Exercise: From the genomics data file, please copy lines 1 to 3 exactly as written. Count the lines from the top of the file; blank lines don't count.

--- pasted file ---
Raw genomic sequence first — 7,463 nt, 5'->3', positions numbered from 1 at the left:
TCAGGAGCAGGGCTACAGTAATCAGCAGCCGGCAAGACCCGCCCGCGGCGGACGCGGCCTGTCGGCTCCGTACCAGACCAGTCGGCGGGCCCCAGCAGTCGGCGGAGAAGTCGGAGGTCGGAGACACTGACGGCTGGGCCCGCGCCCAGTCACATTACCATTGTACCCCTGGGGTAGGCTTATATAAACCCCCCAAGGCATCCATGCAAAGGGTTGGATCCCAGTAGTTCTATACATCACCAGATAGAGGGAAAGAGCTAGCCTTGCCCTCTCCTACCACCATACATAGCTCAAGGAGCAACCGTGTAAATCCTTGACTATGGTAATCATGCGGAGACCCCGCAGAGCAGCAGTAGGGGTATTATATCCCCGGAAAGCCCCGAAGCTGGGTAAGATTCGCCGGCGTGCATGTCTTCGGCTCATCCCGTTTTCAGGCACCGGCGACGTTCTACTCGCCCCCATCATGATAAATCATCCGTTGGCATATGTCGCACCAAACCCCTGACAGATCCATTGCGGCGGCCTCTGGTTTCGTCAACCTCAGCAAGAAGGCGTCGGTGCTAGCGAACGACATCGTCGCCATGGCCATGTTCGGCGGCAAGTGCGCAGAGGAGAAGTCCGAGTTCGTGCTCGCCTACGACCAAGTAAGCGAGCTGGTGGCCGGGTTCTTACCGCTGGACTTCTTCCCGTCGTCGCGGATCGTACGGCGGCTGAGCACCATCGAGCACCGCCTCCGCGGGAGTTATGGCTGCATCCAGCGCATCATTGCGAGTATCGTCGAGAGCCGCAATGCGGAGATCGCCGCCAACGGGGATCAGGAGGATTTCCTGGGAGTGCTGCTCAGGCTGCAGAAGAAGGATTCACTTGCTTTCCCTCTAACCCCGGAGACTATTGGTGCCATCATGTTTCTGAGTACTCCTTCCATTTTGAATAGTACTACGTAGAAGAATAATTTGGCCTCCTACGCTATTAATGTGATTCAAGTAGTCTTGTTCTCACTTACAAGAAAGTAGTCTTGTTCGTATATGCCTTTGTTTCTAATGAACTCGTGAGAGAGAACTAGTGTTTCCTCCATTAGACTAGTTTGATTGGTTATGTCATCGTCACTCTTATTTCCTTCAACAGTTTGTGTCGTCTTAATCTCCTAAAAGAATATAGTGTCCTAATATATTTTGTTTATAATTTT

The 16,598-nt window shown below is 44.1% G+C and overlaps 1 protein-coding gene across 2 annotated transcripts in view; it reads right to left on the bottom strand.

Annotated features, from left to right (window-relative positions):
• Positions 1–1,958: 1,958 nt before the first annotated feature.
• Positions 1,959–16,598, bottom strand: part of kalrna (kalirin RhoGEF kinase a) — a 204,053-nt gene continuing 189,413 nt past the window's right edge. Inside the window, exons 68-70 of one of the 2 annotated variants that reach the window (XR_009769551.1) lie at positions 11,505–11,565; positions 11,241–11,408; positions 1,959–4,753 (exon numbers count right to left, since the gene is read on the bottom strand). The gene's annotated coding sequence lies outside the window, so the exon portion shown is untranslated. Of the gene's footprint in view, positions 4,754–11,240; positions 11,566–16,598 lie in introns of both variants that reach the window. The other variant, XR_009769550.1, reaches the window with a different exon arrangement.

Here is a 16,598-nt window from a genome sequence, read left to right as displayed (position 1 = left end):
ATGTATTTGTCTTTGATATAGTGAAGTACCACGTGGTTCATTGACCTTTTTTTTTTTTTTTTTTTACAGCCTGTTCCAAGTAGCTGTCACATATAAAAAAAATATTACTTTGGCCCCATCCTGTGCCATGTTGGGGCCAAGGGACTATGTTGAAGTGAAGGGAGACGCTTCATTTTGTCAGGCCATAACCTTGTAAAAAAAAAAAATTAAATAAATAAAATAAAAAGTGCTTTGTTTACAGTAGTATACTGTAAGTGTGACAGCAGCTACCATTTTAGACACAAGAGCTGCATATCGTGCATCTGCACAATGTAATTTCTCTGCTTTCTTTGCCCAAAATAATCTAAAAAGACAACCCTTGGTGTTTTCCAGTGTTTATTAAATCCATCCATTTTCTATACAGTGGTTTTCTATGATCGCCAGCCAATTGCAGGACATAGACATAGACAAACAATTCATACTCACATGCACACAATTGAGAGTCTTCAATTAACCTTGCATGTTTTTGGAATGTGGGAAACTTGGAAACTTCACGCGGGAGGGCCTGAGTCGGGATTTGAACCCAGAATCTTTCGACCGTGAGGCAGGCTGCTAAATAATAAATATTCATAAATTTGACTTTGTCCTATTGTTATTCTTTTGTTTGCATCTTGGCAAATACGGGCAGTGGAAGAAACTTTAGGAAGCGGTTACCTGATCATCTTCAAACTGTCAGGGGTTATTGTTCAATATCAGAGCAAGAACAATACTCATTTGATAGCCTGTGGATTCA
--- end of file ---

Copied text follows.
Raw genomic sequence first — 7,463 nt, 5'->3', positions numbered from 1 at the left:
TCAGGAGCAGGGCTACAGTAATCAGCAGCCGGCAAGACCCGCCCGCGGCGGACGCGGCCTGTCGGCTCCGTACCAGACCAGTCGGCGGGCCCCAGCAGTCGGCGGAGAAGTCGGAGGTCGGAGACACTGACGGCTGGGCCCGCGCCCAGTCACATTACCATTGTACCCCTGGGGTAGGCTTATATAAACCCCCCAAGGCATCCATGCAAAGGGTTGGATCCCAGTAGTTCTATACATCACCAGATAGAGGGAAAGAGCTAGCCTTGCCCTCTCCTACCACCATACATAGCTCAAGGAGCAACCGTGTAAATCCTTGACTATGGTAATCATGCGGAGACCCCGCAGAGCAGCAGTAGGGGTATTATATCCCCGGAAAGCCCCGAAGCTGGGTAAGATTCGCCGGCGTGCATGTCTTCGGCTCATCCCGTTTTCAGGCACCGGCGACGTTCTACTCGCCCCCATCATGATAAATCATCCGTTGGCATATGTCGCACCAAACCCCTGACAGATCCATTGCGGCGGCCTCTGGTTTCGTCAACCTCAGCAAGAAGGCGTCGGTGCTAGCGAACGACATCGTCGCCATGGCCATGTTCGGCGGCAAGTGCGCAGAGGAGAAGTCCGAGTTCGTGCTCGCCTACGACCAAGTAAGCGAGCTGGTGGCCGGGTTCTTACCGCTGGACTTCTTCCCGTCGTCGCGGATCGTACGGCGGCTGAGCACCATCGAGCACCGCCTCCGCGGGAGTTATGGCTGCATCCAGCGCATCATTGCGAGTATCGTCGAGAGCCGCAATGCGGAGATCGCCGCCAACGGGGATCAGGAGGATTTCCTGGGAGTGCTGCTCAGGCTGCAGAAGAAGGATTCACTTGCTTTCCCTCTAACCCCGGAGACTATTGGTGCCATCATGTTTCTGAGTACTCCTTCCATTTTGAATAGTACTACGTAGAAGAATAATTTGGCCTCCTACGCTATTAATGTGATTCAAGTAGTCTTGTTCTCACTTACAAGAAAGTAGTCTTGTTCGTATATGCCTTTGTTTCTAATGAACTCGTGAGAGAGAACTAGTGTTTCCTCCATTAGACTAGTTTGATTGGTTATGTCATCGTCACTCTTATTTCCTTCAACAGTTTGTGTCGTCTTAATCTCCTAAAAGAATATAGTGTCCTAATATATTTTGTTTATAATTTT

The 16,598-nt window shown below is 44.1% G+C and overlaps 1 protein-coding gene across 2 annotated transcripts in view; it reads right to left on the bottom strand.